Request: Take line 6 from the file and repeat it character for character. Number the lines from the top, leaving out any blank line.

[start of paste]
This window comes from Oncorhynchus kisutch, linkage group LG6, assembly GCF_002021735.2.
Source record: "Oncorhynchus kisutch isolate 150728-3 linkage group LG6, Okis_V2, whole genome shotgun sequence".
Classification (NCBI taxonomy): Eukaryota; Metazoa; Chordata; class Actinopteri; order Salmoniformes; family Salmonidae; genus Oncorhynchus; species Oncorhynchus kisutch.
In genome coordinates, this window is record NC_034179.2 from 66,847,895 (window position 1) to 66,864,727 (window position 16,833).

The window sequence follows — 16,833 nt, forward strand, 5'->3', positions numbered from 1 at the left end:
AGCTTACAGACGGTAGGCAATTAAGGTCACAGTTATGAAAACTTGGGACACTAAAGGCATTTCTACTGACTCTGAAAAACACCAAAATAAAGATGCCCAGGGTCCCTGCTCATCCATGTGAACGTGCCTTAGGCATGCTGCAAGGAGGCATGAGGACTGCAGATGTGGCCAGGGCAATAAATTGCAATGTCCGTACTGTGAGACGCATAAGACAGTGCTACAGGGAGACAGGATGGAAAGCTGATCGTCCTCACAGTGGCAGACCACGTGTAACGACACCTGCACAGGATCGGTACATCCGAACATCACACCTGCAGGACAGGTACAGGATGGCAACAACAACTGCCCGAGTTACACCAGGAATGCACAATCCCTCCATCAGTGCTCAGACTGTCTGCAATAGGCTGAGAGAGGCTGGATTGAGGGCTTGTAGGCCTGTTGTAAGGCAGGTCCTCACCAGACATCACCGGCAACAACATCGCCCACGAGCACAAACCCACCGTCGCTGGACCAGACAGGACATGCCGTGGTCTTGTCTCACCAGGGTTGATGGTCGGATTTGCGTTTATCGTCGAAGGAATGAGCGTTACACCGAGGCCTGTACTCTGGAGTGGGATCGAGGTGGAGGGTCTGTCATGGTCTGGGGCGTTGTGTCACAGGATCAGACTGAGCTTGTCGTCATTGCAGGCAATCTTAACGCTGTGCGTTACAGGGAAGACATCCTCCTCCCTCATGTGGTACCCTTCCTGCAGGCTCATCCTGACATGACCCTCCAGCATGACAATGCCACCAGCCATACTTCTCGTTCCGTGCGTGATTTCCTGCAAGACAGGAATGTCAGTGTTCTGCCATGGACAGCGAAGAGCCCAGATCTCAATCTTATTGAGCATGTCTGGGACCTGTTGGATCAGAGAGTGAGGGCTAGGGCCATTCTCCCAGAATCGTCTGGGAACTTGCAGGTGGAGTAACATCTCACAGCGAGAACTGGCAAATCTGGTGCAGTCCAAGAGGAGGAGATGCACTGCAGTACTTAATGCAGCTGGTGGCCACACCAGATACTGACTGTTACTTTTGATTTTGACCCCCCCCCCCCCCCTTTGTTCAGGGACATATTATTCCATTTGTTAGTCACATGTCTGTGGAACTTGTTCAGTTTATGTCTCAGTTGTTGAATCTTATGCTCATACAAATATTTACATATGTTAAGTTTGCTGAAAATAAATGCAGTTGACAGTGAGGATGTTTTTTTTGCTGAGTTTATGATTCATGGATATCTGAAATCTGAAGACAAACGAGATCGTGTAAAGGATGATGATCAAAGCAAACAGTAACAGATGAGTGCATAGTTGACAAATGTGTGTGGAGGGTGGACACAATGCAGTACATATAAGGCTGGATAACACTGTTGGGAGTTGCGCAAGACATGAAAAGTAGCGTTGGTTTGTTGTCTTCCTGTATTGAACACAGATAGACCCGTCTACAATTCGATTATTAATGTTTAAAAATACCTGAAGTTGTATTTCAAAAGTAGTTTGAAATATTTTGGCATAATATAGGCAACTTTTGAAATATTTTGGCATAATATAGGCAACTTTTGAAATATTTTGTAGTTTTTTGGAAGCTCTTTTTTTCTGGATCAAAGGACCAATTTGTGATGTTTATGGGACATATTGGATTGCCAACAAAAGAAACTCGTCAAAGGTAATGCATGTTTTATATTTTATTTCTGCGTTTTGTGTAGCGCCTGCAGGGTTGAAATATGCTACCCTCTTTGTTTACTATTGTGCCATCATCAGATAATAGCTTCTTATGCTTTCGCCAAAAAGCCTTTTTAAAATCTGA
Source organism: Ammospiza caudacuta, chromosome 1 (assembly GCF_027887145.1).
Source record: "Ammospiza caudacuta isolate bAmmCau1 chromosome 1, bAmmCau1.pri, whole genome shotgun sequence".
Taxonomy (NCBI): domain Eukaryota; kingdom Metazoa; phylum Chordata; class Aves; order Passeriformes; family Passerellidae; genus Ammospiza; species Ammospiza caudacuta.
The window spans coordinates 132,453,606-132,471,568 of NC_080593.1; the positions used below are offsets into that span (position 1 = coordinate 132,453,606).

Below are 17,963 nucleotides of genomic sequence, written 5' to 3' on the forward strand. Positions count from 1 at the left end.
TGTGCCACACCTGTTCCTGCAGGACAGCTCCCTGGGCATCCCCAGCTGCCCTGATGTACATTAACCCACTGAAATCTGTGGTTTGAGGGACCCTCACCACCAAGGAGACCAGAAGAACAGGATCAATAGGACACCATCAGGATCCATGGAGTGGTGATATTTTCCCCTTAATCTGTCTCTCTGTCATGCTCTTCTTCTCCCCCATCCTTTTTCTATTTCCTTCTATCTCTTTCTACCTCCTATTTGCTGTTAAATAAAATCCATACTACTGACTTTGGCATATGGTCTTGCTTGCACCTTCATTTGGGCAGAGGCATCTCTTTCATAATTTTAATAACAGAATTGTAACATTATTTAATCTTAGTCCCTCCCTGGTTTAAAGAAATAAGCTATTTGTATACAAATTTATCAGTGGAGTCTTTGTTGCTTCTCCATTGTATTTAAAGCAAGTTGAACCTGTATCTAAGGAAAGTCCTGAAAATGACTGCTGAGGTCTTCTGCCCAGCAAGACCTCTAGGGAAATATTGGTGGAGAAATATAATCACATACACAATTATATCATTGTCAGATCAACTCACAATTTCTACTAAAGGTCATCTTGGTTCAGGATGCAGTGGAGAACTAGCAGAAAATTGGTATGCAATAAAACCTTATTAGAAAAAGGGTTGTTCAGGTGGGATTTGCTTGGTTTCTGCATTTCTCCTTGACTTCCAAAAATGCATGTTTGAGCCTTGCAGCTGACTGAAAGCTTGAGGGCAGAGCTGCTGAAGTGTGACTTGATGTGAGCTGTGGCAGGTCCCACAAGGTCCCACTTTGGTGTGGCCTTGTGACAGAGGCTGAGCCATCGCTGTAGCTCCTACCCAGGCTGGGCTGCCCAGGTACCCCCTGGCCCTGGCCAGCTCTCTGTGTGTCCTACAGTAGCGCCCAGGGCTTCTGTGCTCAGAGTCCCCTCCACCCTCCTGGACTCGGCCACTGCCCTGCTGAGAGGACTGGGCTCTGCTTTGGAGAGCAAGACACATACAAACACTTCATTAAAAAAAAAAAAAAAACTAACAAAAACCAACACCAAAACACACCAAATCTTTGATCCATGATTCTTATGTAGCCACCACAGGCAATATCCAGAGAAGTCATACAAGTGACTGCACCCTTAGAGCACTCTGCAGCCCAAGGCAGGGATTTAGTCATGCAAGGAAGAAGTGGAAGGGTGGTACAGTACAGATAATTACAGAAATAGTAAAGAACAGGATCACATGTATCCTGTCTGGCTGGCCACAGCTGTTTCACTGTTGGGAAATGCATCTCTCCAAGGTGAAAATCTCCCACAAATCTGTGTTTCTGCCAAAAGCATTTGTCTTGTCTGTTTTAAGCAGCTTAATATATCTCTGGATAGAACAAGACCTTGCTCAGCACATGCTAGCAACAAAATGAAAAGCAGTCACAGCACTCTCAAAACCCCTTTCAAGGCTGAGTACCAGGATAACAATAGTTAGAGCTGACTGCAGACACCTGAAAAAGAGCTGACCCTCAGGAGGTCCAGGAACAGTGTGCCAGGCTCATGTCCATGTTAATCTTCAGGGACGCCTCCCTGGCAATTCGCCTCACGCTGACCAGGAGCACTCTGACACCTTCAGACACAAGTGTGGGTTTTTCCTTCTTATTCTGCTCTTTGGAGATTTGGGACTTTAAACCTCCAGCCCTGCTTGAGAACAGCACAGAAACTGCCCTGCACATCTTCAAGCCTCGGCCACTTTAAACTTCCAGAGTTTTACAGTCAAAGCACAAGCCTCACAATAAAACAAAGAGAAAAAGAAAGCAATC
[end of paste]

AGCTTACAGACGGTAGGCAATTAAGGTCACAGTTATGAAAACTTGGGACACTAAAGGCATTTCTACTGACTCTGAAAAACACCAAAATAAAGATGCCCAGGGTCCCTGCTCATCCATGTGAACGTGCCTTAGGCATGCTGCAAGGAGGCATGAGGACTGCAGATGTGGCCAGGGCAATAAATTGCAATGTCCGTACTGTGAGACGCATAAGACAGTGCTACAGGGAGACAGGATGGAAAGCTGATCGTCCTCACAGTGGCAGACCACGTGTAACGACACCTGCACAGGATCGGTACATCCGAACATCACACCTGCAGGACAGGTACAGGATGGCAACAACAACTGCCCGAGTTACACCAGGAATGCACAATCCCTCCATCAGTGCTCAGACTGTCTGCAATAGGCTGAGAGAGGCTGGATTGAGGGCTTGTAGGCCTGTTGTAAGGCAGGTCCTCACCAGACATCACCGGCAACAACATCGCCCACGAGCACAAACCCACCGTCGCTGGACCAGACAGGACATGCCGTGGTCTTGTCTCACCAGGGTTGATGGTCGGATTTGCGTTTATCGTCGAAGGAATGAGCGTTACACCGAGGCCTGTACTCTGGAGTGGGATCGAGGTGGAGGGTCTGTCATGGTCTGGGGCGTTGTGTCACAGGATCAGACTGAGCTTGTCGTCATTGCAGGCAATCTTAACGCTGTGCGTTACAGGGAAGACATCCTCCTCCCTCATGTGGTACCCTTCCTGCAGGCTCATCCTGACATGACCCTCCAGCATGACAATGCCACCAGCCATACTTCTCGTTCCGTGCGTGATTTCCTGCAAGACAGGAATGTCAGTGTTCTGCCATGGACAGCGAAGAGCCCAGATCTCAATCTTATTGAGCATGTCTGGGACCTGTTGGATCAGAGAGTGAGGGCTAGGGCCATTCTCCCAGAATCGTCTGGGAACTTGCAGGTGGAGTAACATCTCACAGCGAGAACTGGCAAATCTGGTGCAGTCCAAGAGGAGGAGATGCACTGCAGTACTTAATGCAGCTGGTGGCCACACCAGATACTGACTGTTACTTTTGATTTTGACCCCCCCCCCCCCCCTTTGTTCAGGGACATATTATTCCATTTGTTAGTCACATGTCTGTGGAACTTGTTCAGTTTATGTCTCAGTTGTTGAATCTTATGCTCATACAAATATTTACATATGTTAAGTTTGCTGAAAATAAATGCAGTTGACAGTGAGGATGTTTTTTTTGCTGAGTTTATGATTCATGGATATCTGAAATCTGAAGACAAACGAGATCGTGTAAAGGATGATGATCAAAGCAAACAGTAACAGATGAGTGCATAGTTGACAAATGTGTGTGGAGGGTGGACACAATGCAGTACATATAAGGCTGGATAACACTGTTGGGAGTTGCGCAAGACATGAAAAGTAGCGTTGGTTTGTTGTCTTCCTGTATTGAACACAGATAGACCCGTCTACAATTCGATTATTAATGTTTAAAAATACCTGAAGTTGTATTTCAAAAGTAGTTTGAAATATTTTGGCATAATATAGGCAACTTTTGAAATATTTTGGCATAATATAGGCAACTTTTGAAATATTTTGTAGTTTTTTGGAAGCTCTTTTTTTCTGGATCAAAGGACCAATTTGTGATGTTTATGGGACATATTGGATTGCCAACAAAAGAAACTCGTCAAAGGTAATGCATGTTTTATATTTTATTTCTGCGTTTTGTGTAGCGCCTGCAGGGTTGAAATATGCTACCCTCTTTGTTTACTATTGTGCCATCATCAGATAATAGCTTCTTATGCTTTCGCCAAAAAGCCTTTTTAAAATCTGA